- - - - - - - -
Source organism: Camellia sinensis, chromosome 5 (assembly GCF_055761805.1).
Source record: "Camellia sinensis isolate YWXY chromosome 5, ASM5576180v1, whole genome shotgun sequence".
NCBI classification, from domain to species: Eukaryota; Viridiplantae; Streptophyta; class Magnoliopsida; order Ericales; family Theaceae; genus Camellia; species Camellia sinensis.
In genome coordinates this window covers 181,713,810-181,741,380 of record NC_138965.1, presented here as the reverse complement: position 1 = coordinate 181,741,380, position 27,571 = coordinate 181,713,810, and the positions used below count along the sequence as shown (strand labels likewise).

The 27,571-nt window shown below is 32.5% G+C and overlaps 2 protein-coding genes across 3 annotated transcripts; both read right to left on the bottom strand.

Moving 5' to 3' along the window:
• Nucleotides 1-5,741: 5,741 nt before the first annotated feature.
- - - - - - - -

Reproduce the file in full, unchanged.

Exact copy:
Source organism: Camellia sinensis, chromosome 5 (assembly GCF_055761805.1).
Source record: "Camellia sinensis isolate YWXY chromosome 5, ASM5576180v1, whole genome shotgun sequence".
NCBI classification, from domain to species: Eukaryota; Viridiplantae; Streptophyta; class Magnoliopsida; order Ericales; family Theaceae; genus Camellia; species Camellia sinensis.
In genome coordinates this window covers 181,713,810-181,741,380 of record NC_138965.1, presented here as the reverse complement: position 1 = coordinate 181,741,380, position 27,571 = coordinate 181,713,810, and the positions used below count along the sequence as shown (strand labels likewise).

The 27,571-nt window shown below is 32.5% G+C and overlaps 2 protein-coding genes across 3 annotated transcripts; both read right to left on the bottom strand.

Moving 5' to 3' along the window:
• Nucleotides 1-5,741: 5,741 nt before the first annotated feature.